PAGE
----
Nine for Mortal Men doomed to die
In almost every other important aspect of the MMOG experience, LOTRO manages either to extrude the gameplay into some new form which hasn't previously been explored, or to simply buff up and polish an experience with which we were already familiar.
The enhancement which really demands a mention, in this regard, is the Fellowship play - what you might describe as partying in any other game. Now, settle down; rest assured that from our experience, you can play LOTRO solo and have a great time, with very little content being genuinely inaccessible to a player who isn't interested in hooking up with strangers for an evening of slaying. However, the game is simply taking a carrot approach to party play, rather than a stick approach. You may not need to be in a party to progress; but the rewards for joining forces are so great that they're very, very hard to ignore.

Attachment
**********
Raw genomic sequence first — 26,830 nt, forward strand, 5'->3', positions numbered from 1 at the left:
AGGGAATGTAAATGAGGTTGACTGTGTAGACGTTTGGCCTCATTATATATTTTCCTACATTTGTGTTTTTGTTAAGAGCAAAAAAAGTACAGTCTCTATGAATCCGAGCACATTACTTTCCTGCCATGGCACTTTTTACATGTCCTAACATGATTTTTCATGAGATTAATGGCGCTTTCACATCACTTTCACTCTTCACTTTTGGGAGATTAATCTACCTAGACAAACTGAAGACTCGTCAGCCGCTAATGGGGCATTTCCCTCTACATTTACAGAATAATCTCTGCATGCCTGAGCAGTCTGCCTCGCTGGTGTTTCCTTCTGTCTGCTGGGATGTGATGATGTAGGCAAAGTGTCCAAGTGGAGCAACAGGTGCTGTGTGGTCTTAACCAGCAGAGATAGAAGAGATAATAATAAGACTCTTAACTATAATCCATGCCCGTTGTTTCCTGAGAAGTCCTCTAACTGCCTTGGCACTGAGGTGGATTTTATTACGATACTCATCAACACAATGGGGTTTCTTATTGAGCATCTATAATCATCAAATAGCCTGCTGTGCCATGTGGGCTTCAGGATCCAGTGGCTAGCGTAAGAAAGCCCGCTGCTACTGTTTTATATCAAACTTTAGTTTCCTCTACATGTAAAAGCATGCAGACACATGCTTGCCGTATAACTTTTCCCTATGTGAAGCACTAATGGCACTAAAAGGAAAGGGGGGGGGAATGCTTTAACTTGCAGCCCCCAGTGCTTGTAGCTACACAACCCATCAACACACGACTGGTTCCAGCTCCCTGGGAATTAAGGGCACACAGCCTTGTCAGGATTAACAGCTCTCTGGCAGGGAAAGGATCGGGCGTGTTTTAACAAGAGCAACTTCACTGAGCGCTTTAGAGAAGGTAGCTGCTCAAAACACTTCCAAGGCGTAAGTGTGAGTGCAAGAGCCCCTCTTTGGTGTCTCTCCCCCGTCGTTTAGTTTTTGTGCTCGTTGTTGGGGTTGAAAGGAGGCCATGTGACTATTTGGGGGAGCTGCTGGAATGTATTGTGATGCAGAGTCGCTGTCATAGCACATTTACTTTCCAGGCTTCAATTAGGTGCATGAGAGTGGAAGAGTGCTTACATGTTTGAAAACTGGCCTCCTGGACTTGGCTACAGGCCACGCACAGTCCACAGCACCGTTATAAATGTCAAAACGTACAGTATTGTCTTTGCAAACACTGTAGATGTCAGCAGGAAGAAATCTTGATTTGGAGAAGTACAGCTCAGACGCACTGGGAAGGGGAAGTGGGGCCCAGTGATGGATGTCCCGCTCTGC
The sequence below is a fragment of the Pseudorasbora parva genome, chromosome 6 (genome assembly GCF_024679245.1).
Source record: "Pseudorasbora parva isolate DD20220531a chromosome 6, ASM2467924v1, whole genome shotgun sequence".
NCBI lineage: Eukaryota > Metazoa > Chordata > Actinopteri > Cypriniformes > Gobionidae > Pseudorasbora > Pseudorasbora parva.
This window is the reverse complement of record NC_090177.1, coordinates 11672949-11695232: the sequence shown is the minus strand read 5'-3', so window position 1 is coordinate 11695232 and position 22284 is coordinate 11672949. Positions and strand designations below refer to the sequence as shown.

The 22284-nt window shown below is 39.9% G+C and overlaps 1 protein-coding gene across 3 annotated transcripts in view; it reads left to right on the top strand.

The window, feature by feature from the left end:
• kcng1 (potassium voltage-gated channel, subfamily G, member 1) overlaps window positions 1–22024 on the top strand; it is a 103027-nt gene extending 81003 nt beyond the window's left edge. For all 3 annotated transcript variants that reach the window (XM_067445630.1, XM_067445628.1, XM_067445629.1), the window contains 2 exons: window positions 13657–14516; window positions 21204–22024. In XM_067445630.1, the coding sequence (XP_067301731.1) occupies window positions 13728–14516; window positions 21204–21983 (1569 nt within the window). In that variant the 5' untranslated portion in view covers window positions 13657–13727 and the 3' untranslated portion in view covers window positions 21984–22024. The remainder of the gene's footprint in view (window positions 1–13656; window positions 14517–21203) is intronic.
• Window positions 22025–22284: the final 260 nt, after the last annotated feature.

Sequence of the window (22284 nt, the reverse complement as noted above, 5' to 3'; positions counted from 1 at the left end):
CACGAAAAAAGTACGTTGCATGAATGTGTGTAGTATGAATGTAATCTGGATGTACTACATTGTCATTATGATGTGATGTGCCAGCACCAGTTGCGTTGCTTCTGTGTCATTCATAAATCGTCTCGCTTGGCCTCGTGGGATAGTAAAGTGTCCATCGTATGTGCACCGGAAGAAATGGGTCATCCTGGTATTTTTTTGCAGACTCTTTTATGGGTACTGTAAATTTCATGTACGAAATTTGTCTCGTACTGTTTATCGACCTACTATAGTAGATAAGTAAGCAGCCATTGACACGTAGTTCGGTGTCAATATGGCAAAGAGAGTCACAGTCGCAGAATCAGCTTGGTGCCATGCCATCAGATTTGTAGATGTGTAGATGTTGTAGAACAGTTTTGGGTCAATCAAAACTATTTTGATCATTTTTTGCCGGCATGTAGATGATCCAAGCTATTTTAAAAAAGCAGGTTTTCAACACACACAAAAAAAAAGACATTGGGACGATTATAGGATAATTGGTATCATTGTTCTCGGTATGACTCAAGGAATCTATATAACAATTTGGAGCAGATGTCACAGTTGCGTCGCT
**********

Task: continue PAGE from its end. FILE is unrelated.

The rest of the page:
There are a few bonuses open to you in a fellowship - most obviously, the ability to fill in the gaps in your own abilities by playing with those of other classes - but by far the best of them is the Conjunctions system. Now, we confess that we're still getting our heads around the potential of this system to some extent, but in effect it's a timer-based system which allows you to fire off hugely powerful combo moves. When a Conjunction is available, a set of "gems" appear on your screen; click one and you'll perform a Conjunction move, which may in turn open up further moves in the chain to other players. We suspect that, similar to the somewhat less friendly combo system in Final Fantasy XI, Conjunctions are likely to be the key to end-game play. For now, though, they're a really interesting new aspect to play which is doing a fine job of encouraging players to get involved in parties.